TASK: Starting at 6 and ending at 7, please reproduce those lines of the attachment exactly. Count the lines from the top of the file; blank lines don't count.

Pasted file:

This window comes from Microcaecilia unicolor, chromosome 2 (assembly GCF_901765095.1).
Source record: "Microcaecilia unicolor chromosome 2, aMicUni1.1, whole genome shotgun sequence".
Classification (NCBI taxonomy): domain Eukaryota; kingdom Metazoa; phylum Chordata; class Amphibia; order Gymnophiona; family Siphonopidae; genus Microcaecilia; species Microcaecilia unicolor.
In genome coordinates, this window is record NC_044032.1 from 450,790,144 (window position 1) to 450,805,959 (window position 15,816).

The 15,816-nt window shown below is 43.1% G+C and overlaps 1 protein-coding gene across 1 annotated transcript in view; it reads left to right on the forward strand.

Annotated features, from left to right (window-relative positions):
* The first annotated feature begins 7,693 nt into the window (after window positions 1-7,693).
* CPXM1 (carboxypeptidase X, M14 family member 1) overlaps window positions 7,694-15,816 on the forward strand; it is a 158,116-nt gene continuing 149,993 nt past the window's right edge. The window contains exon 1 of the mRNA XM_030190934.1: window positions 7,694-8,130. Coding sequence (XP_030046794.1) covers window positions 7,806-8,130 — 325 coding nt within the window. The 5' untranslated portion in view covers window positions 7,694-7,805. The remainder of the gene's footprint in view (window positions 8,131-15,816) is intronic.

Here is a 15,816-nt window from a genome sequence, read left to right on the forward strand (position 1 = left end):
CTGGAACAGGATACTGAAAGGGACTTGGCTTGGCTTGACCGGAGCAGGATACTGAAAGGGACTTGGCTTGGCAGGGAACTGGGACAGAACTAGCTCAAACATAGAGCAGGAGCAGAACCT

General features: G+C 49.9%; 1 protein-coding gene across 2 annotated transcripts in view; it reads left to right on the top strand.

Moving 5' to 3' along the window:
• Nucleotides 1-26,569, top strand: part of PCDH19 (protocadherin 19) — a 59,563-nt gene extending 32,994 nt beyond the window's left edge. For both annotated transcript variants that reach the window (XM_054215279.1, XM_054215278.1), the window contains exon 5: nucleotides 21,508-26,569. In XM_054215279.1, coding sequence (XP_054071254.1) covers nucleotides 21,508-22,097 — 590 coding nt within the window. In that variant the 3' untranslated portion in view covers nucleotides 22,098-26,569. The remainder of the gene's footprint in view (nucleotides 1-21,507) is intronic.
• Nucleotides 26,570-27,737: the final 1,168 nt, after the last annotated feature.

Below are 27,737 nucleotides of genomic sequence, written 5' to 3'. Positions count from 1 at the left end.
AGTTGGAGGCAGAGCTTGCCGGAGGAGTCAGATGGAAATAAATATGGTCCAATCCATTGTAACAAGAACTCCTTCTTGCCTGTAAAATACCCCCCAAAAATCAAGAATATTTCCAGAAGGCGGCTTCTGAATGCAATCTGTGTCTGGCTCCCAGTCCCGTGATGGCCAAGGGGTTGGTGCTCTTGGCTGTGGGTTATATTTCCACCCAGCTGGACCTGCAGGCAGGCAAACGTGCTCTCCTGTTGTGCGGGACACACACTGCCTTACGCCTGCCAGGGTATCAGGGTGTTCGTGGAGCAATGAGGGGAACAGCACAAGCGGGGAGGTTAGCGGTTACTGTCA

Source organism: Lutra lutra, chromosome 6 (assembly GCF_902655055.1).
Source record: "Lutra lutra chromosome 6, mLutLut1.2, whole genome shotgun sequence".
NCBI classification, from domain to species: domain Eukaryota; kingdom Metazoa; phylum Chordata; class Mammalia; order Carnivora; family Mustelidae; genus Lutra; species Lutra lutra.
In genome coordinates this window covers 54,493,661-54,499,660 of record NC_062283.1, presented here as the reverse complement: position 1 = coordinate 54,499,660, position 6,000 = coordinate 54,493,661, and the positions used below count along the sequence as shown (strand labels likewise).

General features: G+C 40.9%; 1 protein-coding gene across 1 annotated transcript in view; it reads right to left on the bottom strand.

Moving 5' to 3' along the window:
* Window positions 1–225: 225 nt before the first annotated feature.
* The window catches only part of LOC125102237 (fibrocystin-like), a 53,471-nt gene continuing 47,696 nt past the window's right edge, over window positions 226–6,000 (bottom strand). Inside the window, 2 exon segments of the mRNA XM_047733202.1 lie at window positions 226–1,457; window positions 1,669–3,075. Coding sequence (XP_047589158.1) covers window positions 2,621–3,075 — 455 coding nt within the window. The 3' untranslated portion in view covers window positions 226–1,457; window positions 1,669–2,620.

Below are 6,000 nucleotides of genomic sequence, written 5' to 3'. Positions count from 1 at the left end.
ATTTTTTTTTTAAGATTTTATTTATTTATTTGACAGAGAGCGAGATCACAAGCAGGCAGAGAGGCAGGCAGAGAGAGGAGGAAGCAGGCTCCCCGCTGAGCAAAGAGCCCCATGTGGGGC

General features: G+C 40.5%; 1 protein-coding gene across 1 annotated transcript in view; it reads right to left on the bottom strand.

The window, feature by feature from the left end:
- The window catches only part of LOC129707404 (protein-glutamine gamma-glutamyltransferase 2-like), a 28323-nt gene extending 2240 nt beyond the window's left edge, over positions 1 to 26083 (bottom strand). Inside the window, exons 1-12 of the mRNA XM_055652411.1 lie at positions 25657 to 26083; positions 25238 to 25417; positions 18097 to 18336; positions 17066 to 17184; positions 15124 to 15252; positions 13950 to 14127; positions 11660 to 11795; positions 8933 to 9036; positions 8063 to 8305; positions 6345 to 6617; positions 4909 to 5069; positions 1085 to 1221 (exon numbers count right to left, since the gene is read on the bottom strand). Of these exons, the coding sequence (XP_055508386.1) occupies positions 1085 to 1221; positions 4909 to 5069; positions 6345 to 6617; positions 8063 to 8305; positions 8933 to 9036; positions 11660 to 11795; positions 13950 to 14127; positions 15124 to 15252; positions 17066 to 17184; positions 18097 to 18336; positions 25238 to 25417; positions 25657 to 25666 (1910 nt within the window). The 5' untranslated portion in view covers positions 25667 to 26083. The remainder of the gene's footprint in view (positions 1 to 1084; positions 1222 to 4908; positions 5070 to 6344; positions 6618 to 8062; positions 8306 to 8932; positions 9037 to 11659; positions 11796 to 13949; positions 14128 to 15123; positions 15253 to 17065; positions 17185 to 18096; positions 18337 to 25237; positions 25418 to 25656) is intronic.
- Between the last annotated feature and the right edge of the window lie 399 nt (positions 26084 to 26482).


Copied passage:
Annotated features, from left to right (window-relative positions):
* The first annotated feature begins 7,693 nt into the window (after window positions 1-7,693).